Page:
“You guys are playing completely into their hands.”

NEW YORK REVIEW OF BOOKS / Catalonia on the Brink by Miguel-Anxo Murado

“How to speak of countries and nations? Some people see them as relationships. They use the language of couples and romantic feeling: a breakaway region is no longer in love or loved, seeks divorce, wants its freedom. Secession may be painful, but it’s her right. Others prefer the language of the body: a country is an organic whole, its component parts are limbs. What for some is just the right to seek happiness elsewhere, for others feels like mutilation: the pain is physical, unbearable.”

BUZZFEED / Alt-White: How Breitbart Laundered the Racist Hate Machine by Joseph Bernstein

“Under Steve Bannon’s leadership, Breitbart courted the alt-right — the insurgent, racist right-wing movement that helped sweep Donald Trump to power.”

THE AMERICAN SCHOLAR / On Political Correctness by William Deresiewicz

Power, class, and the new campus religion.

MOTHER JONES / Peter’s Choice by Rick Perlstein

“I asked my student why he voted for Trump. The answer was thoughtful, smart, and terrifying.”

THE WASHINGTON POST / Obama’s Secret Struggle to Punish Russia for Putin’s Election Assault by Greg Miller, Ellen Nakashima and Adam Entous

“Russia’s interference was the crime of the century, an unprecedented and largely successful destabilizing attack on American democracy. It was a case that took almost no time to solve, traced to the Kremlin through cyber-forensics and intelligence on Putin’s involvement. And yet, because of the divergent ways Obama and Trump have handled the matter, Moscow appears unlikely to face proportionate consequences.”

THE GUARDIAN / An Orgy of Killing by Ghaith Abdul-Ahad

“In the dying days of the battle of Mosul, a new wave of savagery was unleashed.”

THE INTERCEPT / The FBI Has Quietly Investigated White Supremacist Infiltration of Law Enforcement by Alice Speri

“Although these right-wing extremists have posed a growing threat for years, federal investigators have been reluctant to publicly address that threat or to point out the movement’s longstanding strategy of infiltration.”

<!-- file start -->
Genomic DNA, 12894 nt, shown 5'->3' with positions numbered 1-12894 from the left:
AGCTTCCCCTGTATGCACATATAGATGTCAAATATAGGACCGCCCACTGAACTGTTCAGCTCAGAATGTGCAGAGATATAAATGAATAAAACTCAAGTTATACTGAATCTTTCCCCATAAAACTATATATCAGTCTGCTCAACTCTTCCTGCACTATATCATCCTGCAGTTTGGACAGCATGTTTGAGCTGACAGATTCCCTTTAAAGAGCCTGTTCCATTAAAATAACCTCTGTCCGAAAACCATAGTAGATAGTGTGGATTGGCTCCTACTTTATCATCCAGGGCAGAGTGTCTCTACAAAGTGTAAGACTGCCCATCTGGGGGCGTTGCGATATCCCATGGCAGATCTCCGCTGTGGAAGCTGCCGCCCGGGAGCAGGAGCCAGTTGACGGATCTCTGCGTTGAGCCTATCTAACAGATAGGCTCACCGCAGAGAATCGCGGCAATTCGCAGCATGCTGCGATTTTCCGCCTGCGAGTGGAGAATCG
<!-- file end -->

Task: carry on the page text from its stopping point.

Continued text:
THE WASHINGTON POST / ‘Love Thy Neighbor’ by Stephanie McCrummen

“When a Muslim doctor arrived in a rural Midwestern town, ‘it felt right.’ But that feeling began to change after the election of Donald Trump.”

SMITHSONIAN / What Ever Happened to the Russian Revolution by Ian Frazier

“A journey through Vladimir Putin’s Russia to measure the aftershocks of the political explosion that rocked the world a century ago.”

THE HARVARD LAW REVIEW / The Socratic Method in an Age of Trauma by Jeannie Suk Gersen

“Law school is still, and I hope will continue to be, less a trade school and more an intellectual journey that aims to prepare students for doing law in a way worthy of a society we want to live in. The harder it may be to have reasoned dialogues about matters of importance in our soci- ety, the more crucial it is for professors to practice doing so with their students.”

VULTURE / The Toxic Drama of YA Twitter by Kat Rosenfield

“Young-adult books are being targeted in intense social-media callouts, draggings, and pile-ons — sometimes before anybody’s even read them.”

THIS AMERICAN LIFE / Our Town Parts One and Two by Miki Meek

“We’ve visited Albertville, Alabama to figure out what happened when the population shifted from 98% white in 1990 to a fourth Latino twenty years later.”

NATIONAL REVIEW / Stop Obsessing Over Race and IQ by John McWhorter

“There is no apparent benefit to dwelling on the IQ gap.”